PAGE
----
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Natural Pimple Remedies: Do they work?

Is toothpaste really a good way to get rid of acne (pimples)? Does garlic help acne scars go away? I went to some of my favorite social media outlets and posed the question “What is your natural remedy for a pimple on the face” and received many different responses. Along with a board certified dermatologist, we are demystifying some of those age-old natural cures for getting rid of zits on the face and finding out what works and what doesn’t.   While there are many things people have tried, most of these have not been scientifically tested.  Still, since they also usually can’t hurt you, we give you some background about what might be behind the ideas:

1. Toothpaste: Everyone has heard it, put some toothpaste on a zit at night and the next morning not only will the zit be gone but your face will smell minty fresh. What does the expert think about this remedy:

Dermatologist: “Many patients tell us they use toothpaste.  I don’t know of any scientific proof for this method, but most brands are probably harmless. It may help by drying out the pimple and many brands contain hydrogen peroxide which may function as an antimicrobial, but it may also cause irritation and peeling along with it. If the toothpaste causes too much irritation, it might be better to try something else.”

2. Honey: Honey is what I usually put in my tea, but some say that this sweet salve can help treat a pimple. What does the expert have to say about this:

Dermatologist: “Honey does have some properties in it that can help fight a pimple.  Acne is a multifactorial problem.  Although the skin is covered with microbes, recent studies tell us that certain microbes may contribute to acne.   Honey is naturally thick, so this property can stop bacteria from growing.  Chemicals in honey called inhibines, which include hydrogen peroxide, phenolic acids, and flavonoids, may also have direct antibacterial effects. But I’m not talking about the honey in the plastic bear bottle which can be heavily processed.  Probably the best would be raw honey found at most farmers’ markets.  Honey is an ancient remedy for wounds and skin infections and is still being used in many places around the world.  Since it can’t hurt, it might not be bad to try.”

3. Garlic: Garlic has been used for ages, from warding off vampires to its use by Olympics athletes in Greece and there are many cultures that believe it has several medical applications, which include healing acne scars by placing it directly on the scar. What does the expert think about this remedy:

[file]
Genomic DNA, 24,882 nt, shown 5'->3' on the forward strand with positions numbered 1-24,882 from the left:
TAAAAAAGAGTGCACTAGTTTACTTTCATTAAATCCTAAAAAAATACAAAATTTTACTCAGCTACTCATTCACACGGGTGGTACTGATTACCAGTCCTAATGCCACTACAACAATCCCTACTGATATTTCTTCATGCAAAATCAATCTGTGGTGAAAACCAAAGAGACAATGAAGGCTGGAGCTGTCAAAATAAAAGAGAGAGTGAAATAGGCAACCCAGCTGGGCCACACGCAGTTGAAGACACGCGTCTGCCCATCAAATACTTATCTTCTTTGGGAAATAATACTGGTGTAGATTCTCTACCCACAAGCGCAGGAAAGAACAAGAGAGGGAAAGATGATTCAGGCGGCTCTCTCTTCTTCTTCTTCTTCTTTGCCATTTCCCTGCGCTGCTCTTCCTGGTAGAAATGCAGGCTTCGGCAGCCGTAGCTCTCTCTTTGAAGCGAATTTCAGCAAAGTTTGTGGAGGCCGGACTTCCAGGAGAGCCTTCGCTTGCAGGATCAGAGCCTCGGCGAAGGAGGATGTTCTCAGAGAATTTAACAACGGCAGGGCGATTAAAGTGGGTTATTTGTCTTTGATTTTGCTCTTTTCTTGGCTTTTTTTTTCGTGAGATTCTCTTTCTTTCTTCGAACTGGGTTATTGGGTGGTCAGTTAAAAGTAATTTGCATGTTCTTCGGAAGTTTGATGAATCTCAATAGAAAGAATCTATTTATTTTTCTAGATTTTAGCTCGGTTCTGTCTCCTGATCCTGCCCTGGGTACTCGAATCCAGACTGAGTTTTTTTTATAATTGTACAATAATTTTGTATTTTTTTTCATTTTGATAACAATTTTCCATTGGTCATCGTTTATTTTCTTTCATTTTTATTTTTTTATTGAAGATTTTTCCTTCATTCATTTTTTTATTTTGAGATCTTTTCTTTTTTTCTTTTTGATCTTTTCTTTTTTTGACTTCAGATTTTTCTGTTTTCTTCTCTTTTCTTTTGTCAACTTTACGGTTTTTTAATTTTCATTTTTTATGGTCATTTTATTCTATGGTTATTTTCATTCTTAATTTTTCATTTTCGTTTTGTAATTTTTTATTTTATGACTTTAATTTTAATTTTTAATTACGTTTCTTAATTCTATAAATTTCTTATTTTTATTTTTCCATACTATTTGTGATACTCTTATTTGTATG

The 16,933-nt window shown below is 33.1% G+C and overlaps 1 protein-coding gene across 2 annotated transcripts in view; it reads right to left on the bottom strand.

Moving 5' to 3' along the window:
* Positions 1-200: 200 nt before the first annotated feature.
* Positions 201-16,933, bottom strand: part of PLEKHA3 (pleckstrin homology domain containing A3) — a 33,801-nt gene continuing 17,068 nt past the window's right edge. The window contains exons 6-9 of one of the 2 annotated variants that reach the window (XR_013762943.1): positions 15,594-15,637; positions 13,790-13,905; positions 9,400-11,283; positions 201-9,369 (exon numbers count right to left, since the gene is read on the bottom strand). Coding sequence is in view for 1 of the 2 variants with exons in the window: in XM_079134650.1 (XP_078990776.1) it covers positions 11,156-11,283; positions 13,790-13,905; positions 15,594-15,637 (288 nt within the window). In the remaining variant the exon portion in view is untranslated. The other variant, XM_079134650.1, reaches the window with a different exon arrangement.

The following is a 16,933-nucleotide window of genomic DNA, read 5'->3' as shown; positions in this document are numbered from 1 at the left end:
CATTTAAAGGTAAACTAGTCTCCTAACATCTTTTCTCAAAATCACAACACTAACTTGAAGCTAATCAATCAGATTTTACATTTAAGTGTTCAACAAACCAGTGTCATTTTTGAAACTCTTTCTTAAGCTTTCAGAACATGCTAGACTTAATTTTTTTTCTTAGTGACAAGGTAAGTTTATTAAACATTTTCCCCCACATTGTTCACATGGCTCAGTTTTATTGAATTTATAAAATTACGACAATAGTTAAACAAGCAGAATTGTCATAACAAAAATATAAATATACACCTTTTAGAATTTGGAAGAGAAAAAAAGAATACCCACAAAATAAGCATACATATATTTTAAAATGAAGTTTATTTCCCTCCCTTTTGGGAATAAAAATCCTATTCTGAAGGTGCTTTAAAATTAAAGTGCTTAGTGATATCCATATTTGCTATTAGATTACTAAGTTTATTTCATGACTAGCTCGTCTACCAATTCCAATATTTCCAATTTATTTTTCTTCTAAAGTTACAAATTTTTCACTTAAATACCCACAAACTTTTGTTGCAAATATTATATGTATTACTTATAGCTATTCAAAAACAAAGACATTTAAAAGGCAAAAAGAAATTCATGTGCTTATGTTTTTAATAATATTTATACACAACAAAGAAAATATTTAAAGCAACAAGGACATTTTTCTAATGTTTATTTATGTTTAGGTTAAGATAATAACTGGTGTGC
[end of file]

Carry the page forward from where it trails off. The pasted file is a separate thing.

Dermatologist: “I love garlic, but I imagine it doesn’t smell amazing for the person applying it (nor the people around them). The reality is scars are hard to treat even with expensive treatments but one tip that my patients find helpful is to not pop the pimple in the first place. Popping pimples can actually lead to more inflammation and redness as well as scars later on.  Estheticians and dermatologists will occasionally “pop” the pimple for you to release the contents and promote healing, but we have special tools to help.”

4. Egg yolk: When I think of egg yolk, I think of bacon, toast, and coffee but some people use egg yolk as a mask to help rid the face of acne bumps. What are the expert’s thoughts on this one:

Dermatologist: “Retinol, a form of Vitamin A, can be found in many animal sources like milk, eggs, and liver. Retinol is also used in many over the counter acne products.  Egg yolk can be applied to the affected areas of the face but if you do use this remedy, make sure you are not allergic to eggs as this can cause an allergic reaction.”

Bottom Line: Whether you are dealing with one pimple that won’t go away or several bumps on the face, it sounds like raw honey and egg yolk can help resolve those acne bumps. However, there are products on the market that have been studied and proven to effectively treat acne, and those products are benzoyl peroxide and retinol. If you are having a problem with acne, consult your dermatologist.  If you’d like more information about acne, you can read up on our own website:  Basics on Acne or Understanding Acne.  If you’re really stuck, there are even online dermatologists now, like Direct Dermatology where you can send in photos of your acne and board certified dermatologists will help you with your acne and prescribe acne medications directly to your pharmacy if you need them.

References:
Lio P, Kaye E. Topical Antibacterial Agents. Medical Clinics of North America. Volume 95, Issue 4 (July 2011). http://www.mdconsult.com/das/article/body/425607804-3/jorg=clinics&source=MI&sp=24318920&sid=1478441998/N/838883/1.html?issn=0025-7125.
Zussman J, Ahdout J, Kim J. Vitamins and photoaging: Do scientific data support their use? Journal of the American Academy of Dermatology. Volume 63, Issue 3 (September 2010). http://www.mdconsult.com/das/article/body/425607804-9/jorg=journal&source=MI&sp=23540958&sid=1478464212/N/759628/1.html?issn=0190-9622.
 

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